Once in this bitpacked format the low precision convolution can be computed bitserially. For this demo, that data is packed along the input channel and the bitplanes are added to the innermost axis, and the data is packed into 32-bit integers. The bitserial convolution is computed similar to a normal convolution, but the bitwise-and (&) replaces multiplication, and we use popcount to accumulate values in the packed data. The bitplane axes become additional reduction axes and compute the binary dot products between different bitplanes of the input and kernel. Finally, the output is computed in an unpacked format and in higher precision.

Input_bitpacked = bitpack(Input, activation_bits, pack_axis=3, bit_axis=4, pack_type=uint32)
Weights_bitpacked = bitpack(Filter, weight_bits, pack_axis=2, bit_axis=4, pack_type=uint32)
batch, in_height, in_width, in_channel_q, _ = Input_bitpacked.shape
kernel_h, kernel_w, _, num_filter, _ = Filter_bitpakced.shape

stride_h, stride_w = stride
pad_top, pad_left, pad_down, pad_right = get_pad_tuple(padding, (kernel_h, kernel_w))

# Computing the output shape
out_channel = num_filter
out_height = simplify((in_height - kernel_h + pad_top + pad_down) // stride_h + 1)
out_width = simplify((in_width - kernel_w + pad_left + pad_right) // stride_w + 1)
pad_before = [0, pad_top, pad_left, 0, 0]
pad_after = [0, pad_down, pad_right, 0, 0]
Input_padded = pad(Input_bitpacked, pad_before, pad_after, name="PaddedInput")

# Treat the bitplane axes like additional reduction axes
rc = tvm.reduce_axis((0, in_channel_q), name='rc')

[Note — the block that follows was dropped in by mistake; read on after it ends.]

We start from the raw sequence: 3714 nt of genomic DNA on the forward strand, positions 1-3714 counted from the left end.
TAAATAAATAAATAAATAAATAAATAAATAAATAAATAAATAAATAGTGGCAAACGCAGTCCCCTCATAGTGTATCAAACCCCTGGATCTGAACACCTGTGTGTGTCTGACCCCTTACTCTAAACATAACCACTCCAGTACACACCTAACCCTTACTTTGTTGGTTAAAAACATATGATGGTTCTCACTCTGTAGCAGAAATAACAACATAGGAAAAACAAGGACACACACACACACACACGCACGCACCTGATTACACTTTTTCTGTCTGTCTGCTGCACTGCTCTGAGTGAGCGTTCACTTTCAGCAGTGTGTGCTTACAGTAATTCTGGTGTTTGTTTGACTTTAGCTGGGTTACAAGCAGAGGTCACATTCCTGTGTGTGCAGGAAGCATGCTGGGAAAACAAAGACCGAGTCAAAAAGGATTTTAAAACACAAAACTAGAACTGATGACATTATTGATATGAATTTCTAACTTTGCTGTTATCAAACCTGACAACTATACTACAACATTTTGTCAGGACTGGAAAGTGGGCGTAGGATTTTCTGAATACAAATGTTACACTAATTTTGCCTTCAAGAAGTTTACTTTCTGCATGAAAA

ry = tvm.reduce_axis((0, kernel_h), name='ry')
rx = tvm.reduce_axis((0, kernel_w), name='rx')
ib = tvm.reduce_axis((0, input_bits), name='ib')
wb = tvm.reduce_axis((0, weight_bits), name='wb')

tvm.compute((batch, out_height, out_width, out_channel), lambda nn, yy, xx, ff:
               Input_padded[nn, yy * stride_h + ry, xx * stride_w + rx, rc, ib] &
               Weights_bitpacked[ry, rx, rc, ff, wb])) << (ib+wb))).astype(out_dtype),
               axis=[rc, ry, rx, wb, ib]))

In our schedule we apply common optimizations like vectorization and memory tiling to provide better memory locality and take advantage of SIMD units. Some of these optimizations such as tiling, require parameters that need to be tuned to for the specific microarchitecture. We expose these parameters as knobs to TVM and use AutoTVM to automatically tune all the parameters simultaneously.

Finally, we can craft small microkernels to replace the innermost loop(s) of computation and schedule them using TVM’s tensorize primitive. Since, compilers often produce suboptimal code, people can often write short assembly sequences that are more efficient. These microkernels often take advantage of new intrinsics that are being introduced to help accelerate deep learning workloads and use them clever ways to improve memory accesses or reduce the number instructions required.


Raspberry Pi

Convolution speedups on Raspberry Pi 3B compared to 16-bit integer TVM implementation. Workload are convolution layers from ResNet18.


Speedup of low precision convolutions on a Raspberry Pi compared to 16-bit TVM implementation.

2-bit activation, 1-bit weight convolution speedups on Raspberry Pi 3B compared to hand optimized implementation from High performance ultra-low-precision convolutions on mobile devices.. Workload are convolution layers from ResNet18.


Speedup of 2-bit weight 1-bit activation Raspberry Pi convolutions against a hand optimized implementation.


Convolution speedups on x86 compared to a 32-bit floating point TVM implementation. Note: x86 doesn’t support a vectorized popcount for this microarchitecture, so speedups are lower.


Speedup of x86 low precision convolutions compared to a 32-bit floating point TVM implementation.

Show me the code